Turns out, solar storms can affect more than just power grids and satellites. A "highly significant" relationship has been established between periodic solar flares and incidences of autoimmune diseases.
For instance, the rheumatoid arthritis (RA) and giant cell arteritis (GCA) in medical data are clearly in a periodic concert with the cycle of magnetic activity of the sun. Confirming, that a causal link can help develop therapies to counteract causal agents controlled by geomagnetic activity in susceptible individuals, besides relocating to lower latitudes.
Conversations between Simon Wing, a Johns Hopkins University physicist and first author of the paper, and his wife, Lisa Rider, deputy unit chief of the Environmental Autoimmunity Group at the National Institute of Environmental Health Sciences and a co-author resulted in the study.
Rider spotted data from the Mayo Clinic in Rochester showing that cases of RA and GCA followed close to 10-year cycles. "That got me curious," Wing recalled. "Only a few things in nature have a periodicity of about 10-11 years and the solar cycle is one of them."
Wing teamed with physicist Jay Johnson of the US Department of Energy's Princeton Plasma Physics Laboratory, and tracked the incidence of RA and GCA cases compiled by Mayo Clinic researchers to find the correlation.
The results suggested "more than a coincidental connection", said Eric Matteson, chair of the division of rheumatology at the Mayo Clinic, and a co-author.
The solar cycle can affect space weather near Earth. At the solar maximum, coronal mass ejections from the sun send tonnes of magnetic and electrically charged plasma gas into Earth's magnetosphere.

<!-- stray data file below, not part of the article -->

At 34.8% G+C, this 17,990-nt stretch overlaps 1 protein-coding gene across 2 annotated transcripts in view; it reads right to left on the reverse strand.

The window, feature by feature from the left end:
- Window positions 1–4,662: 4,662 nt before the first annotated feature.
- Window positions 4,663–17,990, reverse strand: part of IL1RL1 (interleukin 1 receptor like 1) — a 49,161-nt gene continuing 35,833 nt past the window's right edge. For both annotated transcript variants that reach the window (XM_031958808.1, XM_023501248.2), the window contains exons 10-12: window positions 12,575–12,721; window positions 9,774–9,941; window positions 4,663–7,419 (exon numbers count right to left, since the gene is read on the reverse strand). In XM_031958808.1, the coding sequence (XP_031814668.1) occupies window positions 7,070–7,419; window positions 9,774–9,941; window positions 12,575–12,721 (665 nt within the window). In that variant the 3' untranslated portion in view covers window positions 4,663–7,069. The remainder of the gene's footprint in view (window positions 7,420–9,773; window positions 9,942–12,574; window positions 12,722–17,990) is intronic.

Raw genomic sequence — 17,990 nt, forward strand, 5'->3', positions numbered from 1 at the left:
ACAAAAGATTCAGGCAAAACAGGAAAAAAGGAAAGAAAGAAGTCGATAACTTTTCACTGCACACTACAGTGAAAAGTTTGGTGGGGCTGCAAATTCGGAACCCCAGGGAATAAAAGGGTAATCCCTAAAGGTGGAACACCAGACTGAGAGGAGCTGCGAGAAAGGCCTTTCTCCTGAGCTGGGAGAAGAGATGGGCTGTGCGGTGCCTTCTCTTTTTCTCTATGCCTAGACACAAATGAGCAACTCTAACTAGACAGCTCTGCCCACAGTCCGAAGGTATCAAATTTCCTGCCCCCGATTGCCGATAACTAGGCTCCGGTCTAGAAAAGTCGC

During the declining phase of the solar maximum, high-speed plasma streams flow from the sun. These produce enhanced geomagnetic activity at high Earth latitudes.
The research, which tracked correlations of the diseases with both geomagnetic activity and extreme ultraviolet (EUV) solar radiation, compared the data with indices of EUV radiation for the years 1950 through 2007 and geomagnetic activity from 1966 through 2007.
Correlations proved to be strongest between the diseases and geomagnetic activity. GCA incidence -- defined as the number of new cases per capita per year in the country -- regularly peaked within one year of the most intense geomagnetic activity, while RA incidence fell to a minimum within one year of the least intense activity.
Correlations with the EUV indices were not as robust and showed a significantly longer response time.
RA results in painful swelling and deformity of joints caused when immune cells incorrectly identify and attack healthy cells as foreign bodies.
There are over 300,000 people in the UK who are suffering from the disorder where inflammation wears down cartilage and causes the bones to rub against each other.
In GCA which affects older people, the immune attack results in inflammation of the wall of arteries, leading to headaches, jaw pain, vision problems and even blindness in severe cases.
The findings were consistent with previous studies of the geographic distribution of RA cases in the United States. Greater incidence of the disease was seen in sections of the country more likely to be affected by geomagnetic activity.
The authors suggest one of the causal pathways could be related to reduced production of the hormone melatonin, an anti-inflammatory mediator with immune-enhancing effects, and increased formation of free radicals in susceptible individuals.
Boosting this association was a study of 142 electrical power workers with melatonin reduced by 21% on days with increased geomagnetic activity.
A more broad-based study including other locations and autoimmune diseases could firm up the link to solar cycle.
The results are published in BMJ Open.